Leaky Gut and Candida
Leaky Gut and Candida – Is There a Link?
Candida is a yeast. It is normal for this fungus to live in small numbers in the body, inhabiting the gut and other mucous-membrane lined organs.
It can even be found on the skin. In a healthy body, candida's numbers are kept under control by healthful flora or bacteria.
But when these good bacteria are too low in number or otherwise compromised, the yeast can grow too fast. When this fungus grows out of control, a condition called candidiasis results.
There are a growing number of health professionals who believe that one of the effects of candidiasis is leaky gut syndrome.
When candida becomes established in the gut, it can produce "roots," called rhizoids. These roots are how the candida fungus attaches itself to the intestinal walls.
The rhizoids burrow into the walls of the intestine, literally taking root, and can open up the spaces between the cells of the intestinal lining.
These roots also open up an exchange between the toxic byproducts of the candida and the bloodstream, sending these toxins all over the body.
In other words, the rhizoids provide a link between the candida's toxicity and the blood.
Given this scenario, it is not difficult to see how candidiasis could lead to leaky gut. The walls of the gut become perforated by the yeast, allowing undigested particles to migrate out into the blood.
Food allergies are a component of leaky gut, because the immune system attacks these free-floating food particles (usually undigested proteins) as foreign invaders.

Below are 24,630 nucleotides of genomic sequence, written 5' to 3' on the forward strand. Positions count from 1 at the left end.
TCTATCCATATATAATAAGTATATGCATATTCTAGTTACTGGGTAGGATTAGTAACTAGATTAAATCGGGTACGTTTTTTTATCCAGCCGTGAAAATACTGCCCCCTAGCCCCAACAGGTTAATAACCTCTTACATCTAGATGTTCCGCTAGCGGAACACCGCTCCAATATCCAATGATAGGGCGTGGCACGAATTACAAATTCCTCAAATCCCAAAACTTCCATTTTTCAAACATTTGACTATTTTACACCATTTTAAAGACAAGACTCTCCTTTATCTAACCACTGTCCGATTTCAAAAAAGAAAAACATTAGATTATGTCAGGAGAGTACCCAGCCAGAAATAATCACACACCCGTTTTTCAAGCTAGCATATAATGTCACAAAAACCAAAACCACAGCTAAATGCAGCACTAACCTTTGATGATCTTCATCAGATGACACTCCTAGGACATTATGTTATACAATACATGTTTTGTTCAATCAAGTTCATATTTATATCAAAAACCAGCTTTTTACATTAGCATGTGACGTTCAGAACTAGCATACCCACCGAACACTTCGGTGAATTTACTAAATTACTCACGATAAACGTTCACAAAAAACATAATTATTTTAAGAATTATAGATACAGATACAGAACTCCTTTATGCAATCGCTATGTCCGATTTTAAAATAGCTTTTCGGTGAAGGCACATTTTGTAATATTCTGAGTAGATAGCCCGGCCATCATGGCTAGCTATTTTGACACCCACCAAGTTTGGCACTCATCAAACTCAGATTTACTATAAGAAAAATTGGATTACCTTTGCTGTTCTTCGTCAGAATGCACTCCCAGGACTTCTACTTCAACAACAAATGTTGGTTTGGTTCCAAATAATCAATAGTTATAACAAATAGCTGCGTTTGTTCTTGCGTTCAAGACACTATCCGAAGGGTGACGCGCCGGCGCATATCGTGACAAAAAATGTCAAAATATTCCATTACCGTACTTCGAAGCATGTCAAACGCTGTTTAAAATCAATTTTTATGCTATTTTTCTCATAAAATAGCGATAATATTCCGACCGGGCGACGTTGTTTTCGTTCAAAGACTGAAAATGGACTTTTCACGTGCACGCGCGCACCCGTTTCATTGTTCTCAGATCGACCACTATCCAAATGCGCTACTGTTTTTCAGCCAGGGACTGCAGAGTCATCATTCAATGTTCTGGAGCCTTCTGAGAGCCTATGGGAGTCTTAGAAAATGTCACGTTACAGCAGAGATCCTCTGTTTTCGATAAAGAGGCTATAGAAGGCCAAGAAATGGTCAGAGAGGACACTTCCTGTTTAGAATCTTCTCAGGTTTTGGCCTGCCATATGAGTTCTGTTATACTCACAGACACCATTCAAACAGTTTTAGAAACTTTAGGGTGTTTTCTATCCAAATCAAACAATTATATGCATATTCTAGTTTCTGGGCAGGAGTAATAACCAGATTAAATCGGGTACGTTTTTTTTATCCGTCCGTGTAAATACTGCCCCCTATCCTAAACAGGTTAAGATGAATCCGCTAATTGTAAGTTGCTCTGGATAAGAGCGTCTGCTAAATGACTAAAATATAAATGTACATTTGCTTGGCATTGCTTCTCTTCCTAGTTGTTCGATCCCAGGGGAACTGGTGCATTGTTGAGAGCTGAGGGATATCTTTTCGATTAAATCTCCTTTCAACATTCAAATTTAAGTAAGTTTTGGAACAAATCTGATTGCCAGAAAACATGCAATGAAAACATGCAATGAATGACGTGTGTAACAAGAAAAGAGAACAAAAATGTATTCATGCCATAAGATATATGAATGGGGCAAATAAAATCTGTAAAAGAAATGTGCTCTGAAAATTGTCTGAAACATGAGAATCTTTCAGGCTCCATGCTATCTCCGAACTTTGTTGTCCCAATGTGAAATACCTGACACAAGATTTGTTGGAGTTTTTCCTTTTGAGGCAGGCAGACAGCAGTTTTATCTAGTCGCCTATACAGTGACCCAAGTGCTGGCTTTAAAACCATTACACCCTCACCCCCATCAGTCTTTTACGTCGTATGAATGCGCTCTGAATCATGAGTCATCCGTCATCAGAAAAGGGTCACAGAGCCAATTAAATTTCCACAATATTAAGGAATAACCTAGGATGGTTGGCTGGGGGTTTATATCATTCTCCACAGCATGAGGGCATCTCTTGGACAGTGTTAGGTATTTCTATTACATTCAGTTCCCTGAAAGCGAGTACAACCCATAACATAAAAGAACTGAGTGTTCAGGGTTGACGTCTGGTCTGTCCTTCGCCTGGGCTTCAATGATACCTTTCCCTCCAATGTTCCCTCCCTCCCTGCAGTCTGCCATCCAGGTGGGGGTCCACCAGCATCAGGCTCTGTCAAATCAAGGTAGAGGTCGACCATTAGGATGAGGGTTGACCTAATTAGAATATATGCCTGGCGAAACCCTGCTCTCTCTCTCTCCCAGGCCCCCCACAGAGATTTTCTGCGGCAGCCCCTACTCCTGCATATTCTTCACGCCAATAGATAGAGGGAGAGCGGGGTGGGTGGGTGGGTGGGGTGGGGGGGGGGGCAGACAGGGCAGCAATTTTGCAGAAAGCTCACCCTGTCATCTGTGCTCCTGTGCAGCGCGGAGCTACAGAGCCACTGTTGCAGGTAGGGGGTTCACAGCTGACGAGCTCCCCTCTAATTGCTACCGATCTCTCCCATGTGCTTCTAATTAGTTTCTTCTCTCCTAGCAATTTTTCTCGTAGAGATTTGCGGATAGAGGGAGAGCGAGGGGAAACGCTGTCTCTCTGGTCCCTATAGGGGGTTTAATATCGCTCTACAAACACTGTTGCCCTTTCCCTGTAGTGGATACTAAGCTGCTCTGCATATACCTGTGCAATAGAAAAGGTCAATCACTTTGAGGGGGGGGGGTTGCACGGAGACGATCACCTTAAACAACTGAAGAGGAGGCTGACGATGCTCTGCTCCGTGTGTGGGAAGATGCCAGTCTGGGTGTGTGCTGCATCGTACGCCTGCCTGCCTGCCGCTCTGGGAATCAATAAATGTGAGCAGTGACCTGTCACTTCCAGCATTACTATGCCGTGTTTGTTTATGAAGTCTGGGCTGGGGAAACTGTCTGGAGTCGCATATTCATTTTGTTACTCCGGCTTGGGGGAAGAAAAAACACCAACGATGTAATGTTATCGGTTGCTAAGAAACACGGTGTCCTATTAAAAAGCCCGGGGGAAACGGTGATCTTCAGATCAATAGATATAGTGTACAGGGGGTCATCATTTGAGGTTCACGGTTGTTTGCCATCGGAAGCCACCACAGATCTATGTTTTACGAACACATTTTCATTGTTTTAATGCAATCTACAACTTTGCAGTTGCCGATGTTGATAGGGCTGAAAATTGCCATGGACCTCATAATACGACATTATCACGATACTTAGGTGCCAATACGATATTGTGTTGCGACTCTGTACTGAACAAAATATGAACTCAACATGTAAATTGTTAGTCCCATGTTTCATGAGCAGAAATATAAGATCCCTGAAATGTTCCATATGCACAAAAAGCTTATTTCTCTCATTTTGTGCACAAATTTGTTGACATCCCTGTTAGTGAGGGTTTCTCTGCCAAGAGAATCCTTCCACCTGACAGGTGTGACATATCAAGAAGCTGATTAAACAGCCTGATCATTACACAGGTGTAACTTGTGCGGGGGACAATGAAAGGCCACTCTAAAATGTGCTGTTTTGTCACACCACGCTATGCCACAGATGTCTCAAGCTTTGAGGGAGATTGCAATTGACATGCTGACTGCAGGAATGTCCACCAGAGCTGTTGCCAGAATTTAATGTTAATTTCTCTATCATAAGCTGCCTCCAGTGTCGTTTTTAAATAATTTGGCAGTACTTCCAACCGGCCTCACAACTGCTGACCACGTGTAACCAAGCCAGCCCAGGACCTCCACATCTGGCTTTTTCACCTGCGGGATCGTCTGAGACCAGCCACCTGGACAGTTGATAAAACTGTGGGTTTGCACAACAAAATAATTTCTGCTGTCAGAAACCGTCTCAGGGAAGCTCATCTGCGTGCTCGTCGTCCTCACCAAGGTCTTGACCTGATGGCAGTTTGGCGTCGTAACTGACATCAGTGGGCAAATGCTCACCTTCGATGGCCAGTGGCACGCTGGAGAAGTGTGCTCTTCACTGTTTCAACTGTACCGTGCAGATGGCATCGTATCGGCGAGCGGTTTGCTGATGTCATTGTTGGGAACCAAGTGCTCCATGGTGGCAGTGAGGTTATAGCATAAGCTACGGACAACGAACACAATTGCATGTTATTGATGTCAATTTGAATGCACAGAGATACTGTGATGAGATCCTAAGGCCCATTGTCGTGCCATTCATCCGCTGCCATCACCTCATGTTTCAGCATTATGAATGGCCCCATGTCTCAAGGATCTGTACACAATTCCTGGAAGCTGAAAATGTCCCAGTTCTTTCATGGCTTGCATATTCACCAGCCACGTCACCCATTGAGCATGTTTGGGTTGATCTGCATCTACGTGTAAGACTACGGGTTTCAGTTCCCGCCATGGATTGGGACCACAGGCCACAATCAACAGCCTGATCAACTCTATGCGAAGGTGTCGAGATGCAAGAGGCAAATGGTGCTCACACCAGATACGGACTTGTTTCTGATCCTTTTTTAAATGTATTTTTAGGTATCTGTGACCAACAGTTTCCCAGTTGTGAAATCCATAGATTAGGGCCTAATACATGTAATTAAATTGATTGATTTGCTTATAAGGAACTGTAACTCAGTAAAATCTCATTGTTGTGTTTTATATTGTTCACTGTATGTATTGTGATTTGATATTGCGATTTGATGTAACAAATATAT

The immune system "remembers" these particles via the production of antibodies, so the next time the offending food is ingested, it is attacked by the immune system automatically. This is the essence of a food allergy.
The symptoms of leaky gut and candida are quite similar. They include:
Leaky gut has been known to follow courses of antibiotics. This indicates another connection between leaky gut and candida - antibiotics kill off the "good" bacteria and create the perfect conditions for yeast overgrowth.
Candida overgrowth may be the causal bridge between the taking of antibiotics and the subsequent development of leaky gut.
It could be argued that candida overgrowth is the result of leaky gut, not the other way around. This is yet another link between leaky gut and candidiasis. If the intestine is compromised by the perforations of leaky gut, that could make it more susceptible to yeast.
So the connections between leaky gut and candida are numerous, and can include causes and effects.
Further Reading for Leaky Gut Syndrome:
Leaky Gut Genergal Overview: Learn more about this condition and treatment options.